NBC 4 New York
Con Edison lowered the voltage across dozens of neighborhoods in Queens and Brooklyn after power usage surged across the sweltering city on Wednesday. Andrew Siff reports.
The tri-state is sweating through high humidity and sweltering heat on the first day of summer, as temperatures rise into the 90s, breaking records at the start of a two-day heat wave.
The National Weather Service issued a heat warning for New York City, and an air quality health advisory was also issued.
Temperatures reached 98 degrees at LaGuardia and Newark Airport Wednesday, breaking 1953 records at both airports. Kennedy Airport also broke a record, that one from 1995, with 94 degrees. Central Park saw 94 degrees, but did not break any records.
Emergency management officials called on New Yorkers to stay in air-conditioned places if possible, stay hydrated and check on elderly neighbors.
New York City's 1.1 million public school students are still in session for another week, and just 64 percent of classrooms are air-conditioned.
Students were advised to wear light clothing and drink plenty of water, and schools have been told to limit outdoor playtime, city Education Department spokeswoman Margie Feinberg said.
Underground, temperatures were also unbearable. Subway riders said they dreaded the trek Wednesday.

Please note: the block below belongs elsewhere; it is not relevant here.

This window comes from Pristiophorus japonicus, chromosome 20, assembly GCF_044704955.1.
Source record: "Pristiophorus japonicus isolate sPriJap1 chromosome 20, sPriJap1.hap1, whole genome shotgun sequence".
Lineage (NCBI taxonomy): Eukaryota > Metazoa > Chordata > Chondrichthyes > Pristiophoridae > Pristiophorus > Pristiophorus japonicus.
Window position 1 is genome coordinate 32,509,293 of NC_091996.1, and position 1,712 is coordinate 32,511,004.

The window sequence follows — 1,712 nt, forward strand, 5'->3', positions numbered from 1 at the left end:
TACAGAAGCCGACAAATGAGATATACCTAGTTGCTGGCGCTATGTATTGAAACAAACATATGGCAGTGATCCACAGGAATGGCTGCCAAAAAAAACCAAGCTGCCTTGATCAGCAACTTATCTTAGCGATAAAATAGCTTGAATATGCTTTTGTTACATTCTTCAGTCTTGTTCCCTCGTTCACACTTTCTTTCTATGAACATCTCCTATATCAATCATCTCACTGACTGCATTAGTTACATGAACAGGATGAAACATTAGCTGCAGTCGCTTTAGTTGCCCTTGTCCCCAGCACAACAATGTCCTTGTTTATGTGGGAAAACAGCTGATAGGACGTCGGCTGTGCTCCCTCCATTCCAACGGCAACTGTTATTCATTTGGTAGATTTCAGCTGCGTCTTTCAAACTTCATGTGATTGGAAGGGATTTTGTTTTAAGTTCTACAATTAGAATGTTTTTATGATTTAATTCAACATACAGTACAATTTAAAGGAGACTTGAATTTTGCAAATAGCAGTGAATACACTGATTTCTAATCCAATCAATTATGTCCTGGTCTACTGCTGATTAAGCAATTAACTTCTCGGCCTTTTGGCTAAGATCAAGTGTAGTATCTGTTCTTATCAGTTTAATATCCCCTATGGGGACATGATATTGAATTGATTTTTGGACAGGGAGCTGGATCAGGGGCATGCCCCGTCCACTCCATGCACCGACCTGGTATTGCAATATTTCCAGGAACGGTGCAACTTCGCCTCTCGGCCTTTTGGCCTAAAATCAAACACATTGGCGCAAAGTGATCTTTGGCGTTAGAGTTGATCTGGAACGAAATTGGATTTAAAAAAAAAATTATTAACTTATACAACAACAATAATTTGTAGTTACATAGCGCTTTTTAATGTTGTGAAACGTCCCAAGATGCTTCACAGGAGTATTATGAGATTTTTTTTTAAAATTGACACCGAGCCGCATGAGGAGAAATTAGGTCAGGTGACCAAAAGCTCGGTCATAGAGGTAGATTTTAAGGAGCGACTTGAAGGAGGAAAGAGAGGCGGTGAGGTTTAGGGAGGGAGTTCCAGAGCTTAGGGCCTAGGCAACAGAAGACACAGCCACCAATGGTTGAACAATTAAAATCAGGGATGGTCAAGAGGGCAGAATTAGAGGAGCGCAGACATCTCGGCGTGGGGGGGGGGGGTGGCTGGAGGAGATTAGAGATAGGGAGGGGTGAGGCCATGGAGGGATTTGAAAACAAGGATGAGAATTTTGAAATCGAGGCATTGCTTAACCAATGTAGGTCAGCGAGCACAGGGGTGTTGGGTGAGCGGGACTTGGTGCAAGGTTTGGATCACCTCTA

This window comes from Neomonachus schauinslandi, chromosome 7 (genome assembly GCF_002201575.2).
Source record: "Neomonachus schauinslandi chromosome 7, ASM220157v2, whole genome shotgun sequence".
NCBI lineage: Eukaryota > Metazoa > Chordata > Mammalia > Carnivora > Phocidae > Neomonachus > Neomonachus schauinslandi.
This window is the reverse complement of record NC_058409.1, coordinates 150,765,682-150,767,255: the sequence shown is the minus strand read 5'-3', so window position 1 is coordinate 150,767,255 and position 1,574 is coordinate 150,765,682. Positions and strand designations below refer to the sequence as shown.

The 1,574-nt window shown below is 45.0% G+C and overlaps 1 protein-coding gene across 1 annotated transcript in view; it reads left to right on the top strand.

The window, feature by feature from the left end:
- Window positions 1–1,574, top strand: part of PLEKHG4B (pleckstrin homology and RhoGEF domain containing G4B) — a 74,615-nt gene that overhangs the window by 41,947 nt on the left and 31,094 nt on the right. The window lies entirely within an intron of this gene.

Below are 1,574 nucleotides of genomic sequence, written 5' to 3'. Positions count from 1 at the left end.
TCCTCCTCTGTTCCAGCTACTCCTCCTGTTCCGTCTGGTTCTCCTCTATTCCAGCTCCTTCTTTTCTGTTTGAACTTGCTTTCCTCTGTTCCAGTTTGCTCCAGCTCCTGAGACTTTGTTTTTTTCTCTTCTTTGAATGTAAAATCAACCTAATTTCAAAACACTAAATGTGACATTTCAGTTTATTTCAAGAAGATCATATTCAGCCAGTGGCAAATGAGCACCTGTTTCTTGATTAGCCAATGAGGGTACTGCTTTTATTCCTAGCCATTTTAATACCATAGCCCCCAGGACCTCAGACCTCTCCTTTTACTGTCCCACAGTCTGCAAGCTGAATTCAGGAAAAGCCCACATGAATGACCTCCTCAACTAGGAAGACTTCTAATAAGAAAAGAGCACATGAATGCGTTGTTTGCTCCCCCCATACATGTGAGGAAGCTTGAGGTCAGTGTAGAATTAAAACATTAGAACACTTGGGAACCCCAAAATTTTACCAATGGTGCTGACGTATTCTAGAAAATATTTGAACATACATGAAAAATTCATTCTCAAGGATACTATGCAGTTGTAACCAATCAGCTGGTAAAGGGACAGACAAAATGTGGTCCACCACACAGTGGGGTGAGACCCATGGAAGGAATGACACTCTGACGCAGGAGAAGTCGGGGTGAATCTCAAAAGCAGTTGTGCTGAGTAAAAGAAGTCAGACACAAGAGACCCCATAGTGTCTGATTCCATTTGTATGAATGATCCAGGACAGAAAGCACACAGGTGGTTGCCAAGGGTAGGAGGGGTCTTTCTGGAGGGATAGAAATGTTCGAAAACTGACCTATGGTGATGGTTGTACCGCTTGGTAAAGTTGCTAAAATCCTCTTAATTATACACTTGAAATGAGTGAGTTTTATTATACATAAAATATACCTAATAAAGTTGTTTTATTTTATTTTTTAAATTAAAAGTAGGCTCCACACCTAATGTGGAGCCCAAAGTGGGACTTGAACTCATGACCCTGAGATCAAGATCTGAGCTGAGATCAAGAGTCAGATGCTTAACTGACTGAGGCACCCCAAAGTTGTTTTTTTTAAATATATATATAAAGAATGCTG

"It's unbelievable -- it's like hell," said Danielle LeGree, of the Bronx. "Like you're walking downstairs to hell."
In Brooklyn, street vendor James Martin said his family's sixth-floor apartment in Coney Island has no air conditioning and can get really hot. But "we open the front door and all the windows, and we get a nice breeze," he said.
On Tuesday, though, he planned to buy a fan — "maybe two" — on his way home from work.
The New York City Office of Emergency Management said 455 cooling centers were open Wednesday and Thursday. Residents are asked to call 311 or visit www.nyc.gov for locations.
Get the latest from NBC 4 New York's weather team anytime, anywhere. Follow us on Twitter, Facebook and Google+. Get our apps here and sign up for email newsletters here. Get breaking news delivered right to your phone -- just text NYBREAKING to 639710. For more info, text HELP. To end, text STOP. Message and data rates may apply.